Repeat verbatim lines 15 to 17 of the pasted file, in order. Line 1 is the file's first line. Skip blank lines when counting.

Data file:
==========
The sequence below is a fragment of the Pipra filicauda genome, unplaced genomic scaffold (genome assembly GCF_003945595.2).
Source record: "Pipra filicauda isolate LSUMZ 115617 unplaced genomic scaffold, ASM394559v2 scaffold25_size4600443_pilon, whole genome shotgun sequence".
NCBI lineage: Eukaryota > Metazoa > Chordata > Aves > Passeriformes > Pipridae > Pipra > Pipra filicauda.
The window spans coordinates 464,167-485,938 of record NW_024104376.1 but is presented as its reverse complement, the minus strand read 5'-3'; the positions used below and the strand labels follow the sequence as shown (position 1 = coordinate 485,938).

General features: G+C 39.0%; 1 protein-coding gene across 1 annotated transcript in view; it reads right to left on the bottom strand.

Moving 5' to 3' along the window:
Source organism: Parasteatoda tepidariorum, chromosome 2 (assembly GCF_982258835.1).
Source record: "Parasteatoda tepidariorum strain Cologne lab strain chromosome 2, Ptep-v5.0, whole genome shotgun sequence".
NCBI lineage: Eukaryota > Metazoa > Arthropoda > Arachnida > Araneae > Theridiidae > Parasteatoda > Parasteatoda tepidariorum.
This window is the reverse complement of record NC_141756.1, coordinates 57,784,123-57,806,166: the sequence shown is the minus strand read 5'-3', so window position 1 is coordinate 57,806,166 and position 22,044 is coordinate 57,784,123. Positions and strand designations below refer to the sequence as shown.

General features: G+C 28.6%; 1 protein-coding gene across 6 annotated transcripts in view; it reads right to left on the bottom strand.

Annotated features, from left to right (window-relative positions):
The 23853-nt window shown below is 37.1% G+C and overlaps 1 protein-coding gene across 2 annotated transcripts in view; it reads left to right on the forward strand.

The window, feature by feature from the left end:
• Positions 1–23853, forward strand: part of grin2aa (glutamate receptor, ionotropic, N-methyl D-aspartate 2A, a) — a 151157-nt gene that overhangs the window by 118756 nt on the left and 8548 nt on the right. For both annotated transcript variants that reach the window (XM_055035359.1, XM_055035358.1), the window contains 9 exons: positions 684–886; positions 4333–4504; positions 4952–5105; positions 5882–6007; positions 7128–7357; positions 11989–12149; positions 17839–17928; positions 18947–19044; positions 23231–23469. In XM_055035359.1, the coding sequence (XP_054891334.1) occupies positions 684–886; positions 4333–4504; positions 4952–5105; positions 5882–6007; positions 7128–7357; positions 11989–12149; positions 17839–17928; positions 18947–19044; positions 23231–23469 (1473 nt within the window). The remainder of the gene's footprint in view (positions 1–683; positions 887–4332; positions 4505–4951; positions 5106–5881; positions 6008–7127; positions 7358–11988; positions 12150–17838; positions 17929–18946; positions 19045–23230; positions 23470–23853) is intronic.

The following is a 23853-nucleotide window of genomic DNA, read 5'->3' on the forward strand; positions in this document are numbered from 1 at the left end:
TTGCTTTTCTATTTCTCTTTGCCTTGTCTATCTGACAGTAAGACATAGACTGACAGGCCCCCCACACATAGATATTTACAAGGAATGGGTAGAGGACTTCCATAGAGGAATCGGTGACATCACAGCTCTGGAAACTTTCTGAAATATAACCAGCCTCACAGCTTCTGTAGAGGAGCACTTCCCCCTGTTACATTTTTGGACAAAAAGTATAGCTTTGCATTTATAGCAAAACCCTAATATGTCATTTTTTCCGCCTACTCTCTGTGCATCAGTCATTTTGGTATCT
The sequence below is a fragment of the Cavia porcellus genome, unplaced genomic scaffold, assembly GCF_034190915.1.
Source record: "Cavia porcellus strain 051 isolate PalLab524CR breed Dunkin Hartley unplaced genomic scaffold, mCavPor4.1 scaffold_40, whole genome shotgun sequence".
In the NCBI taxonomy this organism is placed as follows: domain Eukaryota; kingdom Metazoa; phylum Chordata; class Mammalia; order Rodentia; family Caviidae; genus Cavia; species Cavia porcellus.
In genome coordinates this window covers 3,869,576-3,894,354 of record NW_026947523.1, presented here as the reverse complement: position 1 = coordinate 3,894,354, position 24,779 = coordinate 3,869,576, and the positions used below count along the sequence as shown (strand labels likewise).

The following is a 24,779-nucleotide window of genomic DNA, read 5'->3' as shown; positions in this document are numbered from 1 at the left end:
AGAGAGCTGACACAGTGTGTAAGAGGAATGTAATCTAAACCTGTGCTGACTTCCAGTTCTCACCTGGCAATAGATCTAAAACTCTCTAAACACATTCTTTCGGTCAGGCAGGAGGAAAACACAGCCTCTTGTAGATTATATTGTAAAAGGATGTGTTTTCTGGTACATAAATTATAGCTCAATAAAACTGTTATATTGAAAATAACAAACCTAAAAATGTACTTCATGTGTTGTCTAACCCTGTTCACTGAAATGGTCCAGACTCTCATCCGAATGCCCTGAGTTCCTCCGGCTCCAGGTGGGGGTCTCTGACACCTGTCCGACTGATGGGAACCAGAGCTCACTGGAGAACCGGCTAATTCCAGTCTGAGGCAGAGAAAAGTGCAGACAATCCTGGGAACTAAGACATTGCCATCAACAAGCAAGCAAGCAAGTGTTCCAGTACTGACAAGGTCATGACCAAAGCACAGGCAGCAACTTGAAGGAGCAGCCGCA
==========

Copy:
• Positions 1–23853, forward strand: part of grin2aa (glutamate receptor, ionotropic, N-methyl D-aspartate 2A, a) — a 151157-nt gene that overhangs the window by 118756 nt on the left and 8548 nt on the right. For both annotated transcript variants that reach the window (XM_055035359.1, XM_055035358.1), the window contains 9 exons: positions 684–886; positions 4333–4504; positions 4952–5105; positions 5882–6007; positions 7128–7357; positions 11989–12149; positions 17839–17928; positions 18947–19044; positions 23231–23469. In XM_055035359.1, the coding sequence (XP_054891334.1) occupies positions 684–886; positions 4333–4504; positions 4952–5105; positions 5882–6007; positions 7128–7357; positions 11989–12149; positions 17839–17928; positions 18947–19044; positions 23231–23469 (1473 nt within the window). The remainder of the gene's footprint in view (positions 1–683; positions 887–4332; positions 4505–4951; positions 5106–5881; positions 6008–7127; positions 7358–11988; positions 12150–17838; positions 17929–18946; positions 19045–23230; positions 23470–23853) is intronic.

The following is a 23853-nucleotide window of genomic DNA, read 5'->3' on the forward strand; positions in this document are numbered from 1 at the left end:
TTGCTTTTCTATTTCTCTTTGCCTTGTCTATCTGACAGTAAGACATAGACTGACAGGCCCCCCACACATAGATATTTACAAGGAATGGGTAGAGGACTTCCATAGAGGAATCGGTGACATCACAGCTCTGGAAACTTTCTGAAATATAACCAGCCTCACAGCTTCTGTAGAGGAGCACTTCCCCCTGTTACATTTTTGGACAAAAAGTATAGCTTTGCATTTATAGCAAAACCCTAATATGTCATTTTTTCCGCCTACTCTCTGTGCATCAGTCATTTTGGTATCT